My plans for using nudity were to humanise Marilyn and the actor: I wanted to present the body of one of the greatest sex symbols of all time in a non-sexual way. This allows the actress to reclaim her body as a means for expressing her innermost self, rather than being reduced to a sexual figure with breasts and a vagina. It is an attempt to allow the audience to imagine a different kind of body: a female body whose inner life and organs are contained within skin - of which sex and reproduction is one potential part. The context within which the nudity is couched is thus one that asks the audience to consider this body of the actress, imbued with stories and mannerisms of one of the most desired and desirable women of all time, also as a human body with pain, with skin engraved with stories, as a canvas for history and hope.

 

More importantly, it seemed fitting that in a show where the actress bares all (her soul included), the audience should also be given the opportunity to experience the message of the show in a very personal way. Thus, the context for nudity at #GetNakedForNude is also non-sexual. There is fun and laughter to be had throughout the show, but also darker and more emotional moments.

 

The environment we are creating for #GetNakedForNude is a safe one that allows human beings to come together to experience a unique theatrical event, with only themselves available to deal with the stories and songs they are presented with. Without usual ‘things’ that we use to portray our identities to and protect ourselves from the outside world – hats, scarves, pretty jewellery, nice shoes, patterned tights or new jeans – one is left with an open heart, skin, hair and nails as the only outer layer to define one’s self.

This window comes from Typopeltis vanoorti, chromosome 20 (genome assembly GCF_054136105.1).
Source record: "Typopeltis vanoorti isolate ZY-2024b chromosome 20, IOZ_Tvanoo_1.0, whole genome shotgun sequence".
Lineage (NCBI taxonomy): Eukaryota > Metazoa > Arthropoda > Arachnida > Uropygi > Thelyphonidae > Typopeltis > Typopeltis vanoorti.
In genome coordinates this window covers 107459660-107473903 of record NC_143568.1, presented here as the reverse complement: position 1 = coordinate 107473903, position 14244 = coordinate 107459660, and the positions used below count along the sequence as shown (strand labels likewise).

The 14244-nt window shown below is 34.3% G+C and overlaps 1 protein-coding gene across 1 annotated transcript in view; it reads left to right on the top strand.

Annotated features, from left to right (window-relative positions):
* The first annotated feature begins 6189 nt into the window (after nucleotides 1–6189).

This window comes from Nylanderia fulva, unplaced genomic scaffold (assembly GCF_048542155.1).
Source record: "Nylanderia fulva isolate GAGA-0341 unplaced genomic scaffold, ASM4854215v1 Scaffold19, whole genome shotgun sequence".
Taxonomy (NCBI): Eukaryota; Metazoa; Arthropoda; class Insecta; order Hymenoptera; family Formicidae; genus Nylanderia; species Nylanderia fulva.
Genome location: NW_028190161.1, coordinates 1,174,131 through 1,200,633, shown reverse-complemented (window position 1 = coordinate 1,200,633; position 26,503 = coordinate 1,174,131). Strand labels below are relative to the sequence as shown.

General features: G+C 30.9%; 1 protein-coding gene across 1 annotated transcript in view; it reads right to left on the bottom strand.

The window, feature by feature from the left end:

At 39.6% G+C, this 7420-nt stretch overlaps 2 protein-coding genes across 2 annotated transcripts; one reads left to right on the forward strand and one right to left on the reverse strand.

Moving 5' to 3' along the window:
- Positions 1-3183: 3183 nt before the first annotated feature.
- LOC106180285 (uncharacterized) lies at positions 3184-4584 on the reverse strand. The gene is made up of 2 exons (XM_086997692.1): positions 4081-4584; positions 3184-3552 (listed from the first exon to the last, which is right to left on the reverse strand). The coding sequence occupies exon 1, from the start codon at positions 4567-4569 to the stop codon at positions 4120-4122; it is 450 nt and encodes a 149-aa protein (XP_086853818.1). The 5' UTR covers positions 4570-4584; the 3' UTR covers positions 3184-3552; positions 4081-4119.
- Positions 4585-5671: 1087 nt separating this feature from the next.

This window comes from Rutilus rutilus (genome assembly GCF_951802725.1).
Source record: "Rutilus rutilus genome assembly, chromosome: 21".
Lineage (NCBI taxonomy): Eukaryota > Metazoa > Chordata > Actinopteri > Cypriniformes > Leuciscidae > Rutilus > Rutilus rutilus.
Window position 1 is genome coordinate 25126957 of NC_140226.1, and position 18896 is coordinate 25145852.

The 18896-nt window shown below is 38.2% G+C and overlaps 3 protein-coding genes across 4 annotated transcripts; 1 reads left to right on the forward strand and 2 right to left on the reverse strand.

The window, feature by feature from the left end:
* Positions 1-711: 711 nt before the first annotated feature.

Is this what we fear the most? That without our self-made outer shell, we might dissolve into the sea of other bodies? That perhaps our carefully constructed material identities might have been a complete waste of time, and really we should have spent more time making eye contact with people and less studying their fashion sense?  Perhaps…

 

And further to my previous post, does the prospect of social non-sexual nudity make the labour of the self redundant? In a society where it seems increasingly important to make your stamp on the world with who you are, why you are different and special and therefore employable, interesting and profitable, is it any wonder that nudity is either ignored or dismissed as vulgar, inappropriate or weird? Afterall, the naked body (can) but doesn’t require things, it simply is. It is all that we are, without what we’ve bought.